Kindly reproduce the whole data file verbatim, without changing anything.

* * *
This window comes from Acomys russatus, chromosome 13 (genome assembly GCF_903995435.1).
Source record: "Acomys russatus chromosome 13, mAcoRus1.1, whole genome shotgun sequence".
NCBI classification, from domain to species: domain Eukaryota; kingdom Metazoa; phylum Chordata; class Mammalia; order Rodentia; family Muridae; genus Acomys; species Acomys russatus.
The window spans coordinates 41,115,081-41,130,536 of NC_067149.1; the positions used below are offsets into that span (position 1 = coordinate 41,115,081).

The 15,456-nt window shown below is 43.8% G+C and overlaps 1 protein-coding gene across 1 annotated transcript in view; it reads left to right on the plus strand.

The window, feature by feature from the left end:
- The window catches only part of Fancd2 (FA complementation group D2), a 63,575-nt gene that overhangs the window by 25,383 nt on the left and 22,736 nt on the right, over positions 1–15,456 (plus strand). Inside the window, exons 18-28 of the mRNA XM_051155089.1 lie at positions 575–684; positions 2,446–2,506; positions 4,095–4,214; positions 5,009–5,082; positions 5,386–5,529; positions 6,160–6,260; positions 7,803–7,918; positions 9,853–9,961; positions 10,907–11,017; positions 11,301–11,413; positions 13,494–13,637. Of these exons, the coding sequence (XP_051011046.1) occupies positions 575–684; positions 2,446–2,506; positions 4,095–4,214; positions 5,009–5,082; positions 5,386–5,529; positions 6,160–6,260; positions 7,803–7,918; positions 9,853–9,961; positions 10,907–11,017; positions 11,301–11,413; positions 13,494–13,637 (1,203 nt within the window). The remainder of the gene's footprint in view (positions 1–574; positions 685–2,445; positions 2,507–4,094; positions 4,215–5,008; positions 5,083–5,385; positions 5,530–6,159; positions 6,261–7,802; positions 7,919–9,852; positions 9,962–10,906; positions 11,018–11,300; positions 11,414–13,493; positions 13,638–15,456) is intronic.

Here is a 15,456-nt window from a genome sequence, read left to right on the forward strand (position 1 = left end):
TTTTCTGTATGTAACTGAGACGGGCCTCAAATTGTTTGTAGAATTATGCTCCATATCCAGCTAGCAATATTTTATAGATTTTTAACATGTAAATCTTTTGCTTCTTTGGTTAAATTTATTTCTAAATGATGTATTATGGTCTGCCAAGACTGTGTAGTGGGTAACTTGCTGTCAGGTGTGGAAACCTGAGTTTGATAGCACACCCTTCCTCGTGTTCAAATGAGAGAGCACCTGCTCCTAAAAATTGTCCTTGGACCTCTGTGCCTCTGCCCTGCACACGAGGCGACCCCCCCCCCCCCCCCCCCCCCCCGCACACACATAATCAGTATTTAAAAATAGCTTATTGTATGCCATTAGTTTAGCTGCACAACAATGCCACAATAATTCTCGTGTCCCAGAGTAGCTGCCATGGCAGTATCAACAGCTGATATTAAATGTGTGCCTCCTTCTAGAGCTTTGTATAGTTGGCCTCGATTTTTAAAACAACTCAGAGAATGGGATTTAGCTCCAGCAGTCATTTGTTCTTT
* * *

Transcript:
This window comes from Acomys russatus, chromosome 13 (genome assembly GCF_903995435.1).
Source record: "Acomys russatus chromosome 13, mAcoRus1.1, whole genome shotgun sequence".
NCBI classification, from domain to species: domain Eukaryota; kingdom Metazoa; phylum Chordata; class Mammalia; order Rodentia; family Muridae; genus Acomys; species Acomys russatus.
The window spans coordinates 41,115,081-41,130,536 of NC_067149.1; the positions used below are offsets into that span (position 1 = coordinate 41,115,081).

The 15,456-nt window shown below is 43.8% G+C and overlaps 1 protein-coding gene across 1 annotated transcript in view; it reads left to right on the plus strand.

The window, feature by feature from the left end:
- The window catches only part of Fancd2 (FA complementation group D2), a 63,575-nt gene that overhangs the window by 25,383 nt on the left and 22,736 nt on the right, over positions 1–15,456 (plus strand). Inside the window, exons 18-28 of the mRNA XM_051155089.1 lie at positions 575–684; positions 2,446–2,506; positions 4,095–4,214; positions 5,009–5,082; positions 5,386–5,529; positions 6,160–6,260; positions 7,803–7,918; positions 9,853–9,961; positions 10,907–11,017; positions 11,301–11,413; positions 13,494–13,637. Of these exons, the coding sequence (XP_051011046.1) occupies positions 575–684; positions 2,446–2,506; positions 4,095–4,214; positions 5,009–5,082; positions 5,386–5,529; positions 6,160–6,260; positions 7,803–7,918; positions 9,853–9,961; positions 10,907–11,017; positions 11,301–11,413; positions 13,494–13,637 (1,203 nt within the window). The remainder of the gene's footprint in view (positions 1–574; positions 685–2,445; positions 2,507–4,094; positions 4,215–5,008; positions 5,083–5,385; positions 5,530–6,159; positions 6,261–7,802; positions 7,919–9,852; positions 9,962–10,906; positions 11,018–11,300; positions 11,414–13,493; positions 13,638–15,456) is intronic.

Here is a 15,456-nt window from a genome sequence, read left to right on the forward strand (position 1 = left end):
TTTTCTGTATGTAACTGAGACGGGCCTCAAATTGTTTGTAGAATTATGCTCCATATCCAGCTAGCAATATTTTATAGATTTTTAACATGTAAATCTTTTGCTTCTTTGGTTAAATTTATTTCTAAATGATGTATTATGGTCTGCCAAGACTGTGTAGTGGGTAACTTGCTGTCAGGTGTGGAAACCTGAGTTTGATAGCACACCCTTCCTCGTGTTCAAATGAGAGAGCACCTGCTCCTAAAAATTGTCCTTGGACCTCTGTGCCTCTGCCCTGCACACGAGGCGACCCCCCCCCCCCCCCCCCCCCCCCGCACACACATAATCAGTATTTAAAAATAGCTTATTGTATGCCATTAGTTTAGCTGCACAACAATGCCACAATAATTCTCGTGTCCCAGAGTAGCTGCCATGGCAGTATCAACAGCTGATATTAAATGTGTGCCTCCTTCTAGAGCTTTGTATAGTTGGCCTCGATTTTTAAAACAACTCAGAGAATGGGATTTAGCTCCAGCAGTCATTTGTTCTTT